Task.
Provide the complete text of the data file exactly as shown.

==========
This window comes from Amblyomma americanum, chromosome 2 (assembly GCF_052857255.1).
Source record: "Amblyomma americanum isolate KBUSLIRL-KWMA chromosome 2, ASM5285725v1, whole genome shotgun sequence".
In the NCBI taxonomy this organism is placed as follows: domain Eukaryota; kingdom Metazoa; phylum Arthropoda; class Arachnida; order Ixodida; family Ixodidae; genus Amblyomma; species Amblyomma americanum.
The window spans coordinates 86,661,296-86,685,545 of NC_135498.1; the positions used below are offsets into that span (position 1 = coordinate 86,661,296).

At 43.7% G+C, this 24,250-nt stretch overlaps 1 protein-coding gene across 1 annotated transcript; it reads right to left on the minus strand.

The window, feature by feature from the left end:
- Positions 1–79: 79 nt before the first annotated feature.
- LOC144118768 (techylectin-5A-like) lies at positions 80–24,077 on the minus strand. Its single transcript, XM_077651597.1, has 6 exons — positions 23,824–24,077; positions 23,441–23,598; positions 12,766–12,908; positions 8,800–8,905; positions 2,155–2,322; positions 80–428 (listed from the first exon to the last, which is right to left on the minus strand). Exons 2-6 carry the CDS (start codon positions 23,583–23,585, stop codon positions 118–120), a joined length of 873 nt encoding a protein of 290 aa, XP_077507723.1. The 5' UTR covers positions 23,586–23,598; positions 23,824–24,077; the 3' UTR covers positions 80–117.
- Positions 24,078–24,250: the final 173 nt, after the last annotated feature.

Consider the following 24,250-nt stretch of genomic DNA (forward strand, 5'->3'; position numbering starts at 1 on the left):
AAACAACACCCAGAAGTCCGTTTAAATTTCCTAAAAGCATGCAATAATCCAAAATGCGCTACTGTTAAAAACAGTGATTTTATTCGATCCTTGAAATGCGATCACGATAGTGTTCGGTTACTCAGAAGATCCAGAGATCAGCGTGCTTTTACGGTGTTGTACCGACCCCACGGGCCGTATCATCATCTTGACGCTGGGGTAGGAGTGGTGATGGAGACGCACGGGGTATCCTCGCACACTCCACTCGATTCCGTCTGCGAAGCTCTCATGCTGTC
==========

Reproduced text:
This window comes from Amblyomma americanum, chromosome 2 (assembly GCF_052857255.1).
Source record: "Amblyomma americanum isolate KBUSLIRL-KWMA chromosome 2, ASM5285725v1, whole genome shotgun sequence".
In the NCBI taxonomy this organism is placed as follows: domain Eukaryota; kingdom Metazoa; phylum Arthropoda; class Arachnida; order Ixodida; family Ixodidae; genus Amblyomma; species Amblyomma americanum.
The window spans coordinates 86,661,296-86,685,545 of NC_135498.1; the positions used below are offsets into that span (position 1 = coordinate 86,661,296).

At 43.7% G+C, this 24,250-nt stretch overlaps 1 protein-coding gene across 1 annotated transcript; it reads right to left on the minus strand.

The window, feature by feature from the left end:
- Positions 1–79: 79 nt before the first annotated feature.
- LOC144118768 (techylectin-5A-like) lies at positions 80–24,077 on the minus strand. Its single transcript, XM_077651597.1, has 6 exons — positions 23,824–24,077; positions 23,441–23,598; positions 12,766–12,908; positions 8,800–8,905; positions 2,155–2,322; positions 80–428 (listed from the first exon to the last, which is right to left on the minus strand). Exons 2-6 carry the CDS (start codon positions 23,583–23,585, stop codon positions 118–120), a joined length of 873 nt encoding a protein of 290 aa, XP_077507723.1. The 5' UTR covers positions 23,586–23,598; positions 23,824–24,077; the 3' UTR covers positions 80–117.
- Positions 24,078–24,250: the final 173 nt, after the last annotated feature.

Consider the following 24,250-nt stretch of genomic DNA (forward strand, 5'->3'; position numbering starts at 1 on the left):
AAACAACACCCAGAAGTCCGTTTAAATTTCCTAAAAGCATGCAATAATCCAAAATGCGCTACTGTTAAAAACAGTGATTTTATTCGATCCTTGAAATGCGATCACGATAGTGTTCGGTTACTCAGAAGATCCAGAGATCAGCGTGCTTTTACGGTGTTGTACCGACCCCACGGGCCGTATCATCATCTTGACGCTGGGGTAGGAGTGGTGATGGAGACGCACGGGGTATCCTCGCACACTCCACTCGATTCCGTCTGCGAAGCTCTCATGCTGTC